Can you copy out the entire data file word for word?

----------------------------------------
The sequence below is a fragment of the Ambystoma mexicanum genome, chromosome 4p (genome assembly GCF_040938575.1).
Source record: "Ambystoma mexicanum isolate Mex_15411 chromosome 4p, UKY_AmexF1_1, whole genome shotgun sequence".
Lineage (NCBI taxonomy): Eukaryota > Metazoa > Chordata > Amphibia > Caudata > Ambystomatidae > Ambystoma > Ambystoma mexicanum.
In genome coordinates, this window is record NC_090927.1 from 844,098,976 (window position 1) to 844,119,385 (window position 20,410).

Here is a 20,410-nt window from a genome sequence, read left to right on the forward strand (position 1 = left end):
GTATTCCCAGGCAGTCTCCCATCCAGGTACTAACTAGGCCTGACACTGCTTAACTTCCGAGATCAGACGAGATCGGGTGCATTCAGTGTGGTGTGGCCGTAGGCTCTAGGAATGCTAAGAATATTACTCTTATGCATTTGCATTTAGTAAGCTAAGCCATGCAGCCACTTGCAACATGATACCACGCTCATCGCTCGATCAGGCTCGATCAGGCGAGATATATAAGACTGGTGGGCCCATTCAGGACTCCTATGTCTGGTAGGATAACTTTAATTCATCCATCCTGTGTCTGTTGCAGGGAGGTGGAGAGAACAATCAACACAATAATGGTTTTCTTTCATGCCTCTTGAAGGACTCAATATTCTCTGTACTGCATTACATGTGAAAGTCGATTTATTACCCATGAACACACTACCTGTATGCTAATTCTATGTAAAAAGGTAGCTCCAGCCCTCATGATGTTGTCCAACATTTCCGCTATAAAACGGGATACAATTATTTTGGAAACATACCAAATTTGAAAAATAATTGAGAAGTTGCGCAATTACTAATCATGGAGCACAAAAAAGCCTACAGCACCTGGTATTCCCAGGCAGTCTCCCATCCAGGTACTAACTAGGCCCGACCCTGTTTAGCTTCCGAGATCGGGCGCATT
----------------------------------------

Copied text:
The sequence below is a fragment of the Ambystoma mexicanum genome, chromosome 4p (genome assembly GCF_040938575.1).
Source record: "Ambystoma mexicanum isolate Mex_15411 chromosome 4p, UKY_AmexF1_1, whole genome shotgun sequence".
Lineage (NCBI taxonomy): Eukaryota > Metazoa > Chordata > Amphibia > Caudata > Ambystomatidae > Ambystoma > Ambystoma mexicanum.
In genome coordinates, this window is record NC_090927.1 from 844,098,976 (window position 1) to 844,119,385 (window position 20,410).

Here is a 20,410-nt window from a genome sequence, read left to right on the forward strand (position 1 = left end):
GTATTCCCAGGCAGTCTCCCATCCAGGTACTAACTAGGCCTGACACTGCTTAACTTCCGAGATCAGACGAGATCGGGTGCATTCAGTGTGGTGTGGCCGTAGGCTCTAGGAATGCTAAGAATATTACTCTTATGCATTTGCATTTAGTAAGCTAAGCCATGCAGCCACTTGCAACATGATACCACGCTCATCGCTCGATCAGGCTCGATCAGGCGAGATATATAAGACTGGTGGGCCCATTCAGGACTCCTATGTCTGGTAGGATAACTTTAATTCATCCATCCTGTGTCTGTTGCAGGGAGGTGGAGAGAACAATCAACACAATAATGGTTTTCTTTCATGCCTCTTGAAGGACTCAATATTCTCTGTACTGCATTACATGTGAAAGTCGATTTATTACCCATGAACACACTACCTGTATGCTAATTCTATGTAAAAAGGTAGCTCCAGCCCTCATGATGTTGTCCAACATTTCCGCTATAAAACGGGATACAATTATTTTGGAAACATACCAAATTTGAAAAATAATTGAGAAGTTGCGCAATTACTAATCATGGAGCACAAAAAAGCCTACAGCACCTGGTATTCCCAGGCAGTCTCCCATCCAGGTACTAACTAGGCCCGACCCTGTTTAGCTTCCGAGATCGGGCGCATT